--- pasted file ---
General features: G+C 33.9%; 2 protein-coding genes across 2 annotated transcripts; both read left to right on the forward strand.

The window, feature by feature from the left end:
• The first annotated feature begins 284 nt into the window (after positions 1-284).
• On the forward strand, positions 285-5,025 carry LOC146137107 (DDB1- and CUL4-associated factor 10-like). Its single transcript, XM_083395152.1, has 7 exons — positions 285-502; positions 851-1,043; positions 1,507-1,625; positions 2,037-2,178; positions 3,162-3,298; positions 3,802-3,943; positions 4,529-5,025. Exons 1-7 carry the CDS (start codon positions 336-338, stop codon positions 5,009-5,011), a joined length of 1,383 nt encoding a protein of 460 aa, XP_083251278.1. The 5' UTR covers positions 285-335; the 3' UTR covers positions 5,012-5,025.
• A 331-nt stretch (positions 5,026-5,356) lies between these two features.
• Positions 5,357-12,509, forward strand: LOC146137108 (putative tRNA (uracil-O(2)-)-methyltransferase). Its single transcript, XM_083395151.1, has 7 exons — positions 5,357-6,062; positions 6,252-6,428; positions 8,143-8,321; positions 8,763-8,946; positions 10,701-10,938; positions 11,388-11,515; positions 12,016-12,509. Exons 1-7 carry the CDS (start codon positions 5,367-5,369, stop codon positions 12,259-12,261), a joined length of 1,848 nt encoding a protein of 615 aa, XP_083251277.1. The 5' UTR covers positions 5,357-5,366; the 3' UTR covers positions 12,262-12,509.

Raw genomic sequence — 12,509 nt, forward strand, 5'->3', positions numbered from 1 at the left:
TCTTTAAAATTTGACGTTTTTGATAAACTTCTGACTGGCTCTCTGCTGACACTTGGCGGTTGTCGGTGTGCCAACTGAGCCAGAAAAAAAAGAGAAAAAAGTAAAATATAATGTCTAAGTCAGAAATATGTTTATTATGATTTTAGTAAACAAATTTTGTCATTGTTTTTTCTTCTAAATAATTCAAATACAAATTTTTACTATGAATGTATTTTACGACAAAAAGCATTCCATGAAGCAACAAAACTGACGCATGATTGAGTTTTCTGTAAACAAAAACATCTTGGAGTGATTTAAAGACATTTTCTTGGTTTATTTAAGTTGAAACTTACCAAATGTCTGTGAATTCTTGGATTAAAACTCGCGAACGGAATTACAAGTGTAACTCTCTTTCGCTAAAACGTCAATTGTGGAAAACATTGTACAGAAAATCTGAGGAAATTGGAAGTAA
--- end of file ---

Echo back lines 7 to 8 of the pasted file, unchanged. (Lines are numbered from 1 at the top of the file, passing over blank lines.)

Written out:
Raw genomic sequence — 12,509 nt, forward strand, 5'->3', positions numbered from 1 at the left:
TCTTTAAAATTTGACGTTTTTGATAAACTTCTGACTGGCTCTCTGCTGACACTTGGCGGTTGTCGGTGTGCCAACTGAGCCAGAAAAAAAAGAGAAAAAAGTAAAATATAATGTCTAAGTCAGAAATATGTTTATTATGATTTTAGTAAACAAATTTTGTCATTGTTTTTTCTTCTAAATAATTCAAATACAAATTTTTACTATGAATGTATTTTACGACAAAAAGCATTCCATGAAGCAACAAAACTGACGCATGATTGAGTTTTCTGTAAACAAAAACATCTTGGAGTGATTTAAAGACATTTTCTTGGTTTATTTAAGTTGAAACTTACCAAATGTCTGTGAATTCTTGGATTAAAACTCGCGAACGGAATTACAAGTGTAACTCTCTTTCGCTAAAACGTCAATTGTGGAAAACATTGTACAGAAAATCTGAGGAAATTGGAAGTAA